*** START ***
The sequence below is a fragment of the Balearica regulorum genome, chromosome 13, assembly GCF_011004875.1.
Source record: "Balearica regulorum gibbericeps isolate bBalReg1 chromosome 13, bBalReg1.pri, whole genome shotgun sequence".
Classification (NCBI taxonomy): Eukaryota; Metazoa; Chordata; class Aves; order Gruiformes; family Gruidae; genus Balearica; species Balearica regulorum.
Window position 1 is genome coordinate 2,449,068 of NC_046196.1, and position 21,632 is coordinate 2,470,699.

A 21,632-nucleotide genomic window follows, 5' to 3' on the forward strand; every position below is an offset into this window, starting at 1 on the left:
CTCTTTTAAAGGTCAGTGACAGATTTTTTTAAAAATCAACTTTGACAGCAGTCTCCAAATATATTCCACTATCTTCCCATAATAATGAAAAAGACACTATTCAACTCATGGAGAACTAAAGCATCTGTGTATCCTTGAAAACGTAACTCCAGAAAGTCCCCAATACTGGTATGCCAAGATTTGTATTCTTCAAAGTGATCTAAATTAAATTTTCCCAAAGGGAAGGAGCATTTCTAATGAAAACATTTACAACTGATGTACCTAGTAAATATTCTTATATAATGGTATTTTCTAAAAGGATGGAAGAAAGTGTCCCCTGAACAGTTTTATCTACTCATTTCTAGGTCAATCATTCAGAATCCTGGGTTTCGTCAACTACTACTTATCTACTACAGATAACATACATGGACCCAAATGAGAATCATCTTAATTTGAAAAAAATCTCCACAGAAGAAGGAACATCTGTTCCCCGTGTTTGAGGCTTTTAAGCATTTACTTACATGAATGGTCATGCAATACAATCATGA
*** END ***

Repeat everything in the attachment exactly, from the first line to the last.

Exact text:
The sequence below is a fragment of the Balearica regulorum genome, chromosome 13, assembly GCF_011004875.1.
Source record: "Balearica regulorum gibbericeps isolate bBalReg1 chromosome 13, bBalReg1.pri, whole genome shotgun sequence".
Classification (NCBI taxonomy): Eukaryota; Metazoa; Chordata; class Aves; order Gruiformes; family Gruidae; genus Balearica; species Balearica regulorum.
Window position 1 is genome coordinate 2,449,068 of NC_046196.1, and position 21,632 is coordinate 2,470,699.

A 21,632-nucleotide genomic window follows, 5' to 3' on the forward strand; every position below is an offset into this window, starting at 1 on the left:
CTCTTTTAAAGGTCAGTGACAGATTTTTTTAAAAATCAACTTTGACAGCAGTCTCCAAATATATTCCACTATCTTCCCATAATAATGAAAAAGACACTATTCAACTCATGGAGAACTAAAGCATCTGTGTATCCTTGAAAACGTAACTCCAGAAAGTCCCCAATACTGGTATGCCAAGATTTGTATTCTTCAAAGTGATCTAAATTAAATTTTCCCAAAGGGAAGGAGCATTTCTAATGAAAACATTTACAACTGATGTACCTAGTAAATATTCTTATATAATGGTATTTTCTAAAAGGATGGAAGAAAGTGTCCCCTGAACAGTTTTATCTACTCATTTCTAGGTCAATCATTCAGAATCCTGGGTTTCGTCAACTACTACTTATCTACTACAGATAACATACATGGACCCAAATGAGAATCATCTTAATTTGAAAAAAATCTCCACAGAAGAAGGAACATCTGTTCCCCGTGTTTGAGGCTTTTAAGCATTTACTTACATGAATGGTCATGCAATACAATCATGA